Tuesday, October 31, 2017

Parable and Conscience Meditation October 31

Liturgy  October 31 

Indeed, it is our special vocation, one handed down through the ages by our predecessors, to foster the liturgy of the Church in this manner (Const. 17.1).

The Eucharist and the Liturgy of the Hours are celebrated with the various accents of the liturgical year.  The liturgical seasons bring to life all the mysteries of the Lord which have brought about our salvation.  Advent, as the preparation for Christmas, commemorates the three comings of Christ, that is, his historical birth, his current presence in the Sacraments and his return at the end of time.  For four weeks, the Church prepares to receive Christ in his fullness.  The season of Christmas-Epiphany celebrates the manifestation of God and God’s love in the human world.  It is a festive time of rebirth and of profession of faith.  Lent is forty days of conversion and purification, inspired by the Passion and Death of Jesus.  The Church prepares for Easter, the most solemn Christian feast.  The Easter Season is six weeks of jubilation over the glorious victory of Christ in his Resurrection.  It is the time for strengthening Christian confidence in the one who has risen and ascended, who remains intercessor and, with his Father, is sender of the Spirit.  Between these seasons centered on the principal events of salvation, the Church observes Ordinary Time, various periods when the Christian community assimilates the mysteries of the Lord that it has celebrated.  This is the annual liturgical pilgrimage.

Where a chief passes, there his guest also passes.  (Shi)

Monday, October 30, 2017

Parable and Conscience Meditation October 30

Liturgy  October 30 

Thus we assure the worship of God and of the Lord in the name of and along with our contemporaries (Congolese Regional Statutes, 1.2).

In the Church there are religious communities consecrated by charism to the care of the liturgy.  That is the case with the Canons Regular who pray the liturgy in the name of the Church, but more properly with the Church.  By vocation, they are the bearers of the liturgical tradition and the launchers of authentic liturgy in the future, liturgy that is, at the same time, close to the people of the times.  Since its “ institution” in the sixth century, the Roman rite has had its highs and lows.  From the time of the Cenacle, the Eucharist in the West has been characterized by simplicity and spontaneity.  After the fourth century, the Church, liberated by Constantine, was able to develop public rites to be celebrated in church buildings.  The Roman Mass of 600 was well developed and was to be the precursor of the rite we celebrate today.  Its diffusion to other European regions and the struggle with Arianism contributed, by the end of the first millennium, to the estrangement of the liturgy from ordinary people.  From then until the Protestant Reformation, the Eucharist became a rite where the people observed with reverence.  In reaction to the Protestants, the Roman Church froze the liturgy, leading the people to attach devotions and other ornamental additions to it.  With the Second Vatican Council, the liturgy found again a practice more faithful to its earlier evangelical meaning.  It is there that the Canons Regular find their mission again.  Where will they now go in the name of and with the praying Church?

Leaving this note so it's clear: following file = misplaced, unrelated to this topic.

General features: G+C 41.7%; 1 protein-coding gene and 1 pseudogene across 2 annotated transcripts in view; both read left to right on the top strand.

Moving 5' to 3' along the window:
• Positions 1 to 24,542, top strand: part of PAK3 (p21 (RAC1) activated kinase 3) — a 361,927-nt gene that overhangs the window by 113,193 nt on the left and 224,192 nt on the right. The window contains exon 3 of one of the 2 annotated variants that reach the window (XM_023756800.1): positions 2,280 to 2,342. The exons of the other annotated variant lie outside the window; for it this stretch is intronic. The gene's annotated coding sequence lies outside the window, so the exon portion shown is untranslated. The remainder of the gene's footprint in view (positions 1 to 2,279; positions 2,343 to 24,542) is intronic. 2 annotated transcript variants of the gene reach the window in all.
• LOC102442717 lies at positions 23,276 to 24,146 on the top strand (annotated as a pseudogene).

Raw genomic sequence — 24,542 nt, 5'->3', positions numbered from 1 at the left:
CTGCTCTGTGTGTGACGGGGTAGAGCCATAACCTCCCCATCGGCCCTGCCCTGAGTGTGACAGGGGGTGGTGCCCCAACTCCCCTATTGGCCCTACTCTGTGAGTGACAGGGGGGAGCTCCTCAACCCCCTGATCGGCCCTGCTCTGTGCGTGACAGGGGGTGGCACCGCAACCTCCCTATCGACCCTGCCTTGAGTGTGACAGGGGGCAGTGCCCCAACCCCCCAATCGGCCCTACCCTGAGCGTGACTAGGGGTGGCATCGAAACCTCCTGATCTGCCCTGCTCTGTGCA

The orphan, unable to defend his own cause, cannot defend someone else’s.  (African proverb)

Sunday, October 29, 2017

Parable and Conscience Meditation October 29

Liturgy  October 29 

. . . the need for each community to come together regularly to pray (Const. 17.1).

“How good and how pleasant it is, when brothers dwell together as one!” (Ps. 133).  And what joy when they pray in common!  God speaks to each one in his own life and through each one to the others.  It is possible to share community prayer in such a way that each gives and receives personal inspiration.  The sharing is marked by the effort to reveal what God seems to be saying, what God seems to be doing in the life of each participating confrere.  One shares a hymn, another a passage of Scripture.  One prays spontaneously, another gives witness.  All pass moments of silence of silence together without agitation.  They leave theological treatises aside; they offer what is written on the heart.  They can also integrate faith sharing in this experience of shared prayer.  A text of Scripture is proposed to everyone.  Between the hymns and prayers, one or another of the confreres speaks.  All comes from the personal point of view.  They can share what strikes them in the passage.  They can recount an experience related to the passage.  They can tell about a lesson learned in connection with the passage.  They can point to where the passage invites them.  The more personal the sharing, the more touching it is.  It is good and pleasant to experience God in the concreteness of life!

Lions from the same forest know each other.  (Ghana)

Saturday, October 28, 2017

Parable and Conscience Meditation October 28

Liturgy  October 28

From this it follows that every liturgical celebration . . .  is a sacred action surpassing all others; no other action of the Church can equal its efficacy by the same title and to the same degree (SC 7, Vatican II).